Gibbs should’ve never replaced Matt Kenseth with Jones. Kenseth was still a championship contender and probably would’ve had more wins this year and last year. He took a terrible Roush Fenway Racing No. 6 team and turned it into a car that could run in the top 10.
Meanwhile, Jones has only won one time, and it was at a race at Daytona International Speedway where nearly everyone wrecked. I’m not saying that Jones won’t be a great driver someday, but he was rushed to Cup too quickly.
Jones is only 22 years old. He shouldn’t be in a situation where people could potentially label him as a bust. The same goes for William Byron, who is only 21 and hasn’t done much the past two seasons. Yet, Gibbs and Rick Hendrick moved these younsters up super quickly because they dominated the Truck and Xfinity series and were considered to be the next superstars. Now, the same will be done to Bell, and the expectations will be set way too high for a driver still in the maturing stages.
Rick Mast said when he was coming along Cup owners wouldn’t consider a driver until they were 30 years old, even though Mast had success in what is now Xfinity in his 20s.
But then, Jeff Gordon came along and was super successful in his early 20s so all the owners had to get themselves a 20-year-old. But here’s the thing, Gordon is a once in a lifetime athlete. Hendrick was heavily criticized for hiring a driver so young, and he was extremely lucky that it actually worked out in his favor.
Gordon, Petty, Kyle Busch and Logano will probably be the only drivers ever to start in their early 20s and go on to have legendary status. And for Busch and Logano, starting that young didn’t do them any favors. The rest of the Hall of Fame drivers needed that extra time to develop and mature before getting thrown into the spotlight.
Now, I don’t think the method Mast talked about is the best way to go either. Waiting until a driver is 30 is too long to wait. But late 20s seems like a good age range for drivers to start their Cup careers. Dale Earnhardt, Jimmie Johnson, Darrell Waltrip, David Pearson, Rusty Wallace and Bobby Labonte were all in their late 20s when they started running Cup full time, and all went on to have remarkable careers. I’m not sure that would’ve been the case had any of them started any sooner.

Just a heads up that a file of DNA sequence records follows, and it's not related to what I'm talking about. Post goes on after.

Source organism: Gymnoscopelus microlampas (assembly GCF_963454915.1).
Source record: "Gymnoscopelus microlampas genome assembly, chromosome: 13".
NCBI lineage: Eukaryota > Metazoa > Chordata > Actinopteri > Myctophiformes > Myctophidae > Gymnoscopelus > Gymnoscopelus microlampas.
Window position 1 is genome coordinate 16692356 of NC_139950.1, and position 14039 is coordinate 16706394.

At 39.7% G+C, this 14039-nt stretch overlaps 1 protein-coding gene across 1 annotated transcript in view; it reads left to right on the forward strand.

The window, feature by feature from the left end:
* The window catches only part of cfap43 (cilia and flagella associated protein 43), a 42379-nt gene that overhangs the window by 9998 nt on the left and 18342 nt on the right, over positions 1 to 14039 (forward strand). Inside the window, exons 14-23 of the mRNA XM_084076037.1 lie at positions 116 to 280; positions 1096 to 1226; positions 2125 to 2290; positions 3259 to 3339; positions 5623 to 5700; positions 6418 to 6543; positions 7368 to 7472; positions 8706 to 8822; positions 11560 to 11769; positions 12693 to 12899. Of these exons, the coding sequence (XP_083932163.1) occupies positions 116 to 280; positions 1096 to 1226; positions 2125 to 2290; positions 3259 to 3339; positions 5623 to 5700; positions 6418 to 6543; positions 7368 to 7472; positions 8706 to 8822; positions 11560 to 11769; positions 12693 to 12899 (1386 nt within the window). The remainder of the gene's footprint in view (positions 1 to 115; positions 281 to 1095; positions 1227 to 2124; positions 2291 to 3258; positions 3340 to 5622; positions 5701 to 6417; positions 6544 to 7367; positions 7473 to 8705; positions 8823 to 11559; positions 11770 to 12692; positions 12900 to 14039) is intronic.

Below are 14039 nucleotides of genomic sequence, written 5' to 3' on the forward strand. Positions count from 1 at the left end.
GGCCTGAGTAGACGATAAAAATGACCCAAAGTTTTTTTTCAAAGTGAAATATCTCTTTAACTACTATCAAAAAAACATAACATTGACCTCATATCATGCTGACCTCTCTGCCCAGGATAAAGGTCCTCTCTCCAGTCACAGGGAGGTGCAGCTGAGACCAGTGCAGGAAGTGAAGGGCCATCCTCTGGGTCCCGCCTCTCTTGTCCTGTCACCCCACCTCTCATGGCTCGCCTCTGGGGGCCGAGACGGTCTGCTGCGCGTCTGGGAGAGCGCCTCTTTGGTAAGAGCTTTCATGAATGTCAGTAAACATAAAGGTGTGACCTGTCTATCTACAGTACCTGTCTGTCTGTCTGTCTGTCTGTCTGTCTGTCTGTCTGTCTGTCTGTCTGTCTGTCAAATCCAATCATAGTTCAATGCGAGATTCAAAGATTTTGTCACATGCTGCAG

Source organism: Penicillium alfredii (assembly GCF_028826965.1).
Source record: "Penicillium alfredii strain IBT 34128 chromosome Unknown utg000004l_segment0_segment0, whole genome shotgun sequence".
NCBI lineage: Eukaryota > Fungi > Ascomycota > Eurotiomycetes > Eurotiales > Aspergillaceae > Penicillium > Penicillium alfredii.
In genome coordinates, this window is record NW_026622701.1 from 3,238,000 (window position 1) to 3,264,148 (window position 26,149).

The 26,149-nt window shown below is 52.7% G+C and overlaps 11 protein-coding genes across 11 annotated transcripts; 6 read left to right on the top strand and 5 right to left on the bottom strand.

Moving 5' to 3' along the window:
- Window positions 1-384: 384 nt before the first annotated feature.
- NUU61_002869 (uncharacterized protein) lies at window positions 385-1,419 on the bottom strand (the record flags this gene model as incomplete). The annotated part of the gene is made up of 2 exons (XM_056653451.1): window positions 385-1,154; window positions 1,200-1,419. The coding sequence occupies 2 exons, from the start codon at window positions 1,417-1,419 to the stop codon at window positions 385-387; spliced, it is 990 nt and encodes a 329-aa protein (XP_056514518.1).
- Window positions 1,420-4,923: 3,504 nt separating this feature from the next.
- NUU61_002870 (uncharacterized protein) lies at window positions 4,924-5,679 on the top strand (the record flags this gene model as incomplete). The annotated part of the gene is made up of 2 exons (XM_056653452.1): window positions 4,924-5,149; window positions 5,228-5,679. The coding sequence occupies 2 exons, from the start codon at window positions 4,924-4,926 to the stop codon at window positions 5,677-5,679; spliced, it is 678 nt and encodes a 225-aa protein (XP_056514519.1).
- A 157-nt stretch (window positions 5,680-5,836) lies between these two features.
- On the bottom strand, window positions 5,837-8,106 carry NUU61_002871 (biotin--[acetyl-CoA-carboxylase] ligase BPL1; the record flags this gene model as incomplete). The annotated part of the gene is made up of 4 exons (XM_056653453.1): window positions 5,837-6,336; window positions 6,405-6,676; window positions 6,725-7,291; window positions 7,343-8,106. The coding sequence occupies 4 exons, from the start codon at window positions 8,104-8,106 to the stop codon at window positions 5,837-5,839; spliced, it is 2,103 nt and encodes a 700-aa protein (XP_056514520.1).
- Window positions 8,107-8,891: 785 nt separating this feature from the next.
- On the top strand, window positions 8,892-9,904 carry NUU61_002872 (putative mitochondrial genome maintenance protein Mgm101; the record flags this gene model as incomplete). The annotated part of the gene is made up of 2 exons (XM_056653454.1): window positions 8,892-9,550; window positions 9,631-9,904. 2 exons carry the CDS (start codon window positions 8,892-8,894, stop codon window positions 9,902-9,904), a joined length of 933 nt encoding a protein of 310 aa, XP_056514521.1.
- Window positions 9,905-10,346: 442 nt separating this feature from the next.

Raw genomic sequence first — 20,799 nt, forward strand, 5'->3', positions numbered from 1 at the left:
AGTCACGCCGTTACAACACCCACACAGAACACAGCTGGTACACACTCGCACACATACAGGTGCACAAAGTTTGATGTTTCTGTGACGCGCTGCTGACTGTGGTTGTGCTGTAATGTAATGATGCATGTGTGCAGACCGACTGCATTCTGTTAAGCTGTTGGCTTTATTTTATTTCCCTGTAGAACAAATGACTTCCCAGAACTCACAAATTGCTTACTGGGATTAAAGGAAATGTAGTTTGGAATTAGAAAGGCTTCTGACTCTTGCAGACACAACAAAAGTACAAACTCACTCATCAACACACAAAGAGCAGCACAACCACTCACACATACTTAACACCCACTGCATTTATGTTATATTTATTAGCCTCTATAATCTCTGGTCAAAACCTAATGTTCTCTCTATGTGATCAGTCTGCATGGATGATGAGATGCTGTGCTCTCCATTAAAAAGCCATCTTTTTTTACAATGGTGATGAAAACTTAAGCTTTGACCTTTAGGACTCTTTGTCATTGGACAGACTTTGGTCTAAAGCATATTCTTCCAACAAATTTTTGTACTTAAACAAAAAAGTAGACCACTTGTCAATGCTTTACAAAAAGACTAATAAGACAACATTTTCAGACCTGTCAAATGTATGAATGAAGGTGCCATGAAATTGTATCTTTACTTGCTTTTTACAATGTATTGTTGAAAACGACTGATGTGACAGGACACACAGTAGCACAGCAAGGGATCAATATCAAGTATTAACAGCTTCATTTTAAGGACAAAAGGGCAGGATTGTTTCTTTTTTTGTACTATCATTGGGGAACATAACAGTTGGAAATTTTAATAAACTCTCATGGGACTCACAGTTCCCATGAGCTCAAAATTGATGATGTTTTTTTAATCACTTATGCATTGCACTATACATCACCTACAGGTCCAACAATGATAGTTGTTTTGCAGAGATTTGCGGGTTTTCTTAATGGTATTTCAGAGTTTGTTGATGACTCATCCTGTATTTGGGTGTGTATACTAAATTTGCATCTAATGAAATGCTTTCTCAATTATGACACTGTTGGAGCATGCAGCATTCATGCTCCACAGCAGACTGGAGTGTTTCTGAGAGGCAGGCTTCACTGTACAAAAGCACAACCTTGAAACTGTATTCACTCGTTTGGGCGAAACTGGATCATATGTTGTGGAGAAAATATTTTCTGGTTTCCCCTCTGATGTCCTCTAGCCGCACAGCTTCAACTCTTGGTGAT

Also, from a fan standpoint, nobody wants to cheer for a driver who looks like a little kid. They want to cheer for a grown man who looks tough or someone they can relate to. Who can relate to a spoiled rich kid who’s given a Cup ride without having to work hard for it?
Fans used to pick favorite drivers based on who came from their local track. I grew up going to Southside Speedway and South Boston Speedway and I know a lot of people who rooted for Hamlin, Elliott Sadler and the Burton brothers because they used to race at those tracks. Now, drivers are rushed up the ranks so quickly that fans can’t get to know them at the local level and they enter the Cup Series with a tiny fan base. No wonder races don’t sell out anymore — fans don’t have an authentic personal connection with any of the new drivers.
So owners, please slow down your driver developments and quit promoting drivers so easily. If a sponsor says they want a younger driver, tell them it’s your team and you’ll run it the way you want. Instead of hiring a driver that brings sponsorship, how about you instead hire smart marketing and business people that can recruit your own sponsors so you can hire the best proven driver available.
Those 20-year-old drivers will be even better when they’re 25, so don’t rush them to the top. Instead, go win some races with some 38-year-olds.
About the author
Michael Massie is a writer for Frontstretch. Massie, a Richmond, Va. native, has been a NASCAR superfan since childhood, when he frequented races at Richmond International Raceway. Massie is a lover of short track racing and travels around to the ones in his region. Outside of motorsports, the Virginia Tech grad can be seen cheering on his beloved Hokies.